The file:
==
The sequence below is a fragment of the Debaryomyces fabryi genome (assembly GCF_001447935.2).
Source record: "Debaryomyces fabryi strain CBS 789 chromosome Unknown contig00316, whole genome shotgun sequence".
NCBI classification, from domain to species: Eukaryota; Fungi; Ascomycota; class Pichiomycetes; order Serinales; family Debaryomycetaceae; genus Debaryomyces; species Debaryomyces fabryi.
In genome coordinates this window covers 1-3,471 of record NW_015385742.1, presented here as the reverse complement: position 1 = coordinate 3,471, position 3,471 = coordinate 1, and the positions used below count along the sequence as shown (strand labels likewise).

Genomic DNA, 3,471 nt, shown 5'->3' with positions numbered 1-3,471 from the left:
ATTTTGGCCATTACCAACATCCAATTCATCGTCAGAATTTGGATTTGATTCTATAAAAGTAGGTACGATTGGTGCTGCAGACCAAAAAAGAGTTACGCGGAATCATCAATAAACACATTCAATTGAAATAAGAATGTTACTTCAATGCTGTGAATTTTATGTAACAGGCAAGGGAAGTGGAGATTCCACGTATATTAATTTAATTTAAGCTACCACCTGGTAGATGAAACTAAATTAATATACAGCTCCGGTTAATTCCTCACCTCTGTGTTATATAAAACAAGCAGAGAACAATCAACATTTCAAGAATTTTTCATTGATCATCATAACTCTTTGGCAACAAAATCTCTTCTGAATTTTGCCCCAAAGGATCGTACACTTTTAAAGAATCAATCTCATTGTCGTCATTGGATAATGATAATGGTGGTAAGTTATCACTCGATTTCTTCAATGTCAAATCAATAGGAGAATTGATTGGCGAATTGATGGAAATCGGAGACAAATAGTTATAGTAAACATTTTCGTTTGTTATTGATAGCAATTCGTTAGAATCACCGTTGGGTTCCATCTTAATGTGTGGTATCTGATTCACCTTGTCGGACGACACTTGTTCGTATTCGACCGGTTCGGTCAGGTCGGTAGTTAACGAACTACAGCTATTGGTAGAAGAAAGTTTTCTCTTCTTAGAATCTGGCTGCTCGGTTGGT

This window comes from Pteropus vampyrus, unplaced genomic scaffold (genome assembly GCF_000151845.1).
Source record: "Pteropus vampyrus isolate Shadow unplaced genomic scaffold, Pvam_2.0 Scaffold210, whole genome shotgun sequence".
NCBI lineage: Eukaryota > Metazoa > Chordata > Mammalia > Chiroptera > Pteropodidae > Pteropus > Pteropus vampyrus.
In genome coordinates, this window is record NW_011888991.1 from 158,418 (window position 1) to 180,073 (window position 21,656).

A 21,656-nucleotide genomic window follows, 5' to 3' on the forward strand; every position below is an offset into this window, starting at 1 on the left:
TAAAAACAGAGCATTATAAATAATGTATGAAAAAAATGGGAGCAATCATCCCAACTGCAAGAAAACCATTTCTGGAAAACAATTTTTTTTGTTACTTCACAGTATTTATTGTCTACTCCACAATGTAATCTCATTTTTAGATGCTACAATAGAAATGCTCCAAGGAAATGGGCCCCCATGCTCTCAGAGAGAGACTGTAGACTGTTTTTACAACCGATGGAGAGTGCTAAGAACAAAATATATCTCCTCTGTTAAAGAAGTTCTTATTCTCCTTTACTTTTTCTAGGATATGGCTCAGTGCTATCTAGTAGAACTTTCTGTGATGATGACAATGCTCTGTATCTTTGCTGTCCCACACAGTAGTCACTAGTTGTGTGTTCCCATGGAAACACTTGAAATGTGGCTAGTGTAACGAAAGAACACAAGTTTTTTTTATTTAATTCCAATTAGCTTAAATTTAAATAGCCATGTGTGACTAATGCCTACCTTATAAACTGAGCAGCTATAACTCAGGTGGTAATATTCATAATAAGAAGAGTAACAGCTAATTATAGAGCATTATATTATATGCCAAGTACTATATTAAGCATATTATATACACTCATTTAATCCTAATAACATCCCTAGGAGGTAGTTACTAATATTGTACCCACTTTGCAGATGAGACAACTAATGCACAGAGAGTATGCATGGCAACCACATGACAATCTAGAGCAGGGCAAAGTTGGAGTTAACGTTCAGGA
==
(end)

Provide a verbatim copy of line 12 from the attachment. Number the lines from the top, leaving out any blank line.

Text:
TAAAAACAGAGCATTATAAATAATGTATGAAAAAAATGGGAGCAATCATCCCAACTGCAAGAAAACCATTTCTGGAAAACAATTTTTTTTGTTACTTCACAGTATTTATTGTCTACTCCACAATGTAATCTCATTTTTAGATGCTACAATAGAAATGCTCCAAGGAAATGGGCCCCCATGCTCTCAGAGAGAGACTGTAGACTGTTTTTACAACCGATGGAGAGTGCTAAGAACAAAATATATCTCCTCTGTTAAAGAAGTTCTTATTCTCCTTTACTTTTTCTAGGATATGGCTCAGTGCTATCTAGTAGAACTTTCTGTGATGATGACAATGCTCTGTATCTTTGCTGTCCCACACAGTAGTCACTAGTTGTGTGTTCCCATGGAAACACTTGAAATGTGGCTAGTGTAACGAAAGAACACAAGTTTTTTTTATTTAATTCCAATTAGCTTAAATTTAAATAGCCATGTGTGACTAATGCCTACCTTATAAACTGAGCAGCTATAACTCAGGTGGTAATATTCATAATAAGAAGAGTAACAGCTAATTATAGAGCATTATATTATATGCCAAGTACTATATTAAGCATATTATATACACTCATTTAATCCTAATAACATCCCTAGGAGGTAGTTACTAATATTGTACCCACTTTGCAGATGAGACAACTAATGCACAGAGAGTATGCATGGCAACCACATGACAATCTAGAGCAGGGCAAAGTTGGAGTTAACGTTCAGGA